In a blow to diplomatic relations with Cuba, U.S. Secretary of State Rex Tillerson on Oct. 3 ejected 15 Cuban diplomats from the United States. The expulsion follows his withdrawal of a lot of U.S. workers from the embassy in Havana after 22 American diplomats and relative there suffered unusual illness.
Last November, some U.S. personnel in Havana started experiencing a series of signs, including hearing impairment, nausea, lightheadedness and mild cognitive impairment. Individuals impacted initially and most severely were intelligence officers, but later on victims held a variety of positions in the U.S. Embassy. Numerous Canadian diplomats were also impacted.
The United States informed the Cuban federal government of these incidents on Feb. 17,2017 Four days later, Cuban President Raúl Castro consulted with then U.S. Charge d’Affaires Jeffrey DeLaurentis and, pledging full cooperation, welcomed the FBI to investigate.
So far, however, the examination has actually been unable to determine the criminal or motive behind the strange attacks. Nearly a year after the very first events, no one even understands how the attacks were carried out. U.S. officials initially blamed some sort of sophisticated sonic weapon, however researchers have questioned whether sound waves alone could have produced the reported signs.
In this context, withdrawing U.S. workers is perhaps an affordable preventative measure. In my view, expelling Cuban diplomats in spite of Cuba’s cooperation in the investigation is unwarranted and counterproductive.
Sentence first, trial afterwards
State Department officials doubt that the Cuban government is behind the events. No evidence has emerged implicating Cuban officials, and Cuba is working together with the examination.
Nevertheless, challengers of President Barack Obama’s 2014-2016 rapprochement with Cuba have actually effectively seized upon the mysterious injuries as an excuse to penalize Cuba, ruining relations that had been improving As the Red Queen said to Alice in Wonderland, “Sentence initially, trial later on.”
When the diplomats’ health issue were initially reported openly in August 2017, Sen. Marco Rubio, Republican of Florida and a vociferous opponent of normalizing relations, demanded that President Trump close the U.S. Embassy and expel all Cuban diplomats from the United States.
Rather, on Friday, Sept. 29, Tillerson revealed the withdrawal of excessive workers, suspended visa processing for Cubans looking for to enter the U.S. and released a travel warning recommending Americans not to take a trip to Cuba. In a press release, Rubio knocked his actions as “weak, unacceptable and outrageous,” and took to Twitter to require that Cuban envoys be expelled.
A couple of days later, on Oct. 3, Tillerson lastly did what Rubio demanded. Cuban American U.S. Rep. Ileana Ros-Lehtinen, likewise a Republican of Florida and an opponent of Obama’s normalization process, pronounced herself “happy as punch” at the expulsions.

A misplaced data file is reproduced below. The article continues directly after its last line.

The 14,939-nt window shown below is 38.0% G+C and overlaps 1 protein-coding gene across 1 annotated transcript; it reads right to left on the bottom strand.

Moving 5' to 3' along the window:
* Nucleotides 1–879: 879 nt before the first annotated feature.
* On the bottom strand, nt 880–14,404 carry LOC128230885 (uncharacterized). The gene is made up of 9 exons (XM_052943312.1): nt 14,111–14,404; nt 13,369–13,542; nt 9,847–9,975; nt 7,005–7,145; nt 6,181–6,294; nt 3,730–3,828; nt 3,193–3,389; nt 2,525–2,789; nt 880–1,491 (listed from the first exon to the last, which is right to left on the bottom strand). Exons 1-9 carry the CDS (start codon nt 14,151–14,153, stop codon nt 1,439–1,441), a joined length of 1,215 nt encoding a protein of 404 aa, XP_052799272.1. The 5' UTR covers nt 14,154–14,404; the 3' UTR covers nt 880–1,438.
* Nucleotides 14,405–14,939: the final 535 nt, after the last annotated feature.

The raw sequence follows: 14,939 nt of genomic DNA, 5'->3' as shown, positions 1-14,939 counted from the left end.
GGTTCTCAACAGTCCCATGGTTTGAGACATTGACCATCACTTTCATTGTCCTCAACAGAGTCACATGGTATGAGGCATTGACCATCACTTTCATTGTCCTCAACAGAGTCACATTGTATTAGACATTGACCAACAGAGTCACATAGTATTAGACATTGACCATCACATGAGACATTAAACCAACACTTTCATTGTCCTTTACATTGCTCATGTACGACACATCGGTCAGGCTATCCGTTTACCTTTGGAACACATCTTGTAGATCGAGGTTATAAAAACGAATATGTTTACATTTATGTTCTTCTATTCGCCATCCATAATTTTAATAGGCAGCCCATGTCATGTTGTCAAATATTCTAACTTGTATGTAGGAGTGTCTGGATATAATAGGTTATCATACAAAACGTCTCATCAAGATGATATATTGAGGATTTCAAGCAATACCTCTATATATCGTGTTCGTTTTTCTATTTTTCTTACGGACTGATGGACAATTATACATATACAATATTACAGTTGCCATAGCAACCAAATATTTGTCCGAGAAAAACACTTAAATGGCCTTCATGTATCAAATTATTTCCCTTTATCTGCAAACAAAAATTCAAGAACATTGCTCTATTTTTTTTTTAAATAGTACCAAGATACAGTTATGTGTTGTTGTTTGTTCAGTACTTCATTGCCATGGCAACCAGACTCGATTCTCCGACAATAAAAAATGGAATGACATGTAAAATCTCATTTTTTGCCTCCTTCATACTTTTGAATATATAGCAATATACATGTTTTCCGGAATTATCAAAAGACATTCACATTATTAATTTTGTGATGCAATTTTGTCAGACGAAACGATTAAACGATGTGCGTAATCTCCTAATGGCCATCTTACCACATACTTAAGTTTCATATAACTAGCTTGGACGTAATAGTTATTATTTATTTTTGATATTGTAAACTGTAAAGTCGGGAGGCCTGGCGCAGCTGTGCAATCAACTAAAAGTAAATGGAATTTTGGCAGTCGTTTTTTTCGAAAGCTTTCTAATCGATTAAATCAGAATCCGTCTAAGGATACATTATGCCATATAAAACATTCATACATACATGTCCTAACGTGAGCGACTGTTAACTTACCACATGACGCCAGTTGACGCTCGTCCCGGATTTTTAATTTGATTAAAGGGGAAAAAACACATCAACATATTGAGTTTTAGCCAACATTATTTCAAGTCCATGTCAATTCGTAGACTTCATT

The expulsion of its diplomats isn’t the only penalty Washington has inflicted on Cuba. Some half a million Cubans depend upon tourism for their income, and it contributes about 10 percent to Cuba’s gdp. The travel warning will prevent U.S. visitors from going to the island, injuring the economy at a time when it is already struggling with the damage done by Cyclone Irma
The sweeping and categorical nature of the travel warning is likewise baseless, considering that the State Department thinks U.S. diplomats were the targets of “ specific attacks” and no U.S. visitors have suffered any injury.
Canada, by contrast, provided no travel advisory after its workers were injured, nor did its federal government withdraw Canadian diplomats from Havana or expel their Cuban equivalents from Ottawa.
Lastly, by momentarily suspending visa processing for Cubans seeking to go into the United States, Washington risks violating the 1994 migration accord, which devotes the United States to accept a minimum of 20,000 Cuban immigrants yearly. That commitment will be practically impossible to satisfy now.
Naturally, as the United States has ratcheted up these punishments, the tone of Cuba’s reaction has actually become defiant. In Granma, Cuba’s Communist Celebration newspaper, the Foreign Ministry on Oct. 3 condemned the expulsion of its diplomats as “unproven and inappropriate,” and turned down “unconditionally” any Cuban duty for the incidents.
Keeping in mind the lack of proof as to perpetrator or indicates, Cuba for the very first time questioned whether any attacks had actually even occurred.
The Trump administration has let a legitimate issue over the safety of U.S. diplomats end up being an excuse for reversing key elements of Obama’s policy of engagement, caving in to the political demands of those who, like Rubio and Ros-Lehtinen, opposed normalizing relations with Cuba from the beginning.
By so doing, I believe the administration has actually fallen under a trap. Whoever is responsible for the attacks on U.S. diplomats in Havana probably did it to disrupt the rapprochement in between the United States and Cuba. The U.S. response is handing that shadowy adversary a success.